What role does being culturally responsive play in creating positive partnerships between teachers and parents?
JC: A teacher who seeks to be culturally responsive in the classroom has an understanding that the families that make up their classroom community have a myriad of experiences influenced by a variety of backgrounds. Therefore, the teacher approaches instruction in a way that draws from and builds upon students’ background knowledge and experiences, and that helps them understand the learning and better apply the knowledge to their lives outside of school. When educators apply this same mindset and approach to creating positive partnerships with parents, they acknowledge, seek to understand, and value the diverse experiences that parents possess in order to strengthen and build a genuine partnership that supports the student.
Many of the common methods teachers use to foster cooperation with parents— communication tools, conferences, involvement opportunities—have been compromised because of pandemic policies. What specific ways can teachers foster cooperation, communication, and partnership in our current circumstances?
JC: Some of the same methods that teachers have used for years are still appropriate and beneficial in communicating with parents during this unique time—emails, texts, phone calls, and letters. The pandemic has opened the door to making other forms of connecting more commonplace, such as organizing virtual meetings, conferences, and gatherings through various digital platforms that allow parents and teachers to connect safely and, at times, more conveniently from their homes. Apps such as Remind or TalkingPoints have also been used more regularly to communicate and offer support for communicating in various languages. The key is to make sure that the forms of communication being used are available, manageable, and realistic for both parents and teachers. This might mean using more than one form of communication to meet the needs of every parent and making sure that information is being consistently and effectively communicated.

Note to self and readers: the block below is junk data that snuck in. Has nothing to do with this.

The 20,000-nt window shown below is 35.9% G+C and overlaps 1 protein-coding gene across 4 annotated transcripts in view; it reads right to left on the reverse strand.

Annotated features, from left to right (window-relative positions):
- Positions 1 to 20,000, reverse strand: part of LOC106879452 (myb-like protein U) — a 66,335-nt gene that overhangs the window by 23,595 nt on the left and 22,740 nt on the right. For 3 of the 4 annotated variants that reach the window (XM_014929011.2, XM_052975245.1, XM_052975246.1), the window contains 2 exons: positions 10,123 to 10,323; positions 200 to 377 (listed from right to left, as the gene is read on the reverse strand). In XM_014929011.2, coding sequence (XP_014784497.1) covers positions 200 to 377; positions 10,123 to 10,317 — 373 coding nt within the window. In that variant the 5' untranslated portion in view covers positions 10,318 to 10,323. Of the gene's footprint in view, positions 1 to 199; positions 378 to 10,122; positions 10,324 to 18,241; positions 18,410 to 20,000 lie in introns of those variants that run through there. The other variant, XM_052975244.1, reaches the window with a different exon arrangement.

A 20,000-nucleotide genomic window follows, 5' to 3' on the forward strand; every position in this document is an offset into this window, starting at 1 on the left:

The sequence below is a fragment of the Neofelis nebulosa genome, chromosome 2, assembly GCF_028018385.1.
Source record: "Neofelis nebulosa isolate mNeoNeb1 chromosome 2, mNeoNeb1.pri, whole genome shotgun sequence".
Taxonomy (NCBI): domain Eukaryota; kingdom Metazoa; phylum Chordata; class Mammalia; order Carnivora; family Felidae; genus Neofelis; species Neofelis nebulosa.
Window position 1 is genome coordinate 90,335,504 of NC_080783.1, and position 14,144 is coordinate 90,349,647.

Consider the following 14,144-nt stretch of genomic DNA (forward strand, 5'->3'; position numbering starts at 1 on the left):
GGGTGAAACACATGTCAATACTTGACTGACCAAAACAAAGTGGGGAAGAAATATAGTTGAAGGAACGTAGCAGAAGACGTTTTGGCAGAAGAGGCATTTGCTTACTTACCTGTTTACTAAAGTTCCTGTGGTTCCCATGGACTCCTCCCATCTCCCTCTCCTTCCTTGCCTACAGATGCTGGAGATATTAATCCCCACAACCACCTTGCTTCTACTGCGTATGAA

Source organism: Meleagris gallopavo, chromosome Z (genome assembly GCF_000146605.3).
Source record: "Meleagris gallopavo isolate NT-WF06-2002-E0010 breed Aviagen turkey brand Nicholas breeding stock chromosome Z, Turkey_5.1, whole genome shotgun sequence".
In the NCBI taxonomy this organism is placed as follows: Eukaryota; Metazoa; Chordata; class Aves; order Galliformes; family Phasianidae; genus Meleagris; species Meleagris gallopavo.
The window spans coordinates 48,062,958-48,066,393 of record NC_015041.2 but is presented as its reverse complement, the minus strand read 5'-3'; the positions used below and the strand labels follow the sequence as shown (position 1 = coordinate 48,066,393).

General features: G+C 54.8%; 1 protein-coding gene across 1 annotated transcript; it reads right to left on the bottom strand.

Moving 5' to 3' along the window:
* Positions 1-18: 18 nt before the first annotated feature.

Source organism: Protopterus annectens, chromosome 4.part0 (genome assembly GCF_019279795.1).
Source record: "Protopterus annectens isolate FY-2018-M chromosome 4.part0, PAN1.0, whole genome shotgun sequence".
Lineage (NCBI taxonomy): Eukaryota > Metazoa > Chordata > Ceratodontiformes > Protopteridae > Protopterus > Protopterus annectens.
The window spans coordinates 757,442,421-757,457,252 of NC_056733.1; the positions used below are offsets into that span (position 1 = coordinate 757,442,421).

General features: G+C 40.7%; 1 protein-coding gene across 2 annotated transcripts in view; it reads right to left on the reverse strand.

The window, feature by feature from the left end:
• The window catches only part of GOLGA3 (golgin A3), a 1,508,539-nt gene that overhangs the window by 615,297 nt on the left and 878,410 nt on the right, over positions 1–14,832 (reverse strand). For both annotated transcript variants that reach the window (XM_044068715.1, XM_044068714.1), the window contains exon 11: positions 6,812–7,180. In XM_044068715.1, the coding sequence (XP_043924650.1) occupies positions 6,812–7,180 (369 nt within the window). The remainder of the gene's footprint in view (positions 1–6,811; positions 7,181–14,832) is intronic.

What have you learned about parent teacher cooperation from your own experiences as a parent whose child is learning remotely?
JC: The most important thing that I have learned is that this unique learning experience requires more grace, patience, and empathy from all parties. Teachers are navigating much more than usual—and that is an understatement. Families are also navigating much more. There are a lot of unknowns and a lot that is new. There are so many factors at play on both ends. Some days the technology is functioning perfectly and other days, not so much. Sometimes directions are communicated clearly and everyone is on the same page, and other times there are questions needing clarification to make things run more smoothly. With so much that is new and unknown, I am discovering that communication between the parent, teacher, and student is even more important to ensure student success. The teacher, the parent, and the student all need to have more patience with one another. The one thing that we have in common is that we are all experiencing this newness to some degree, which means we all have multiple opportunities to extend grace and to show a little more patience and empathy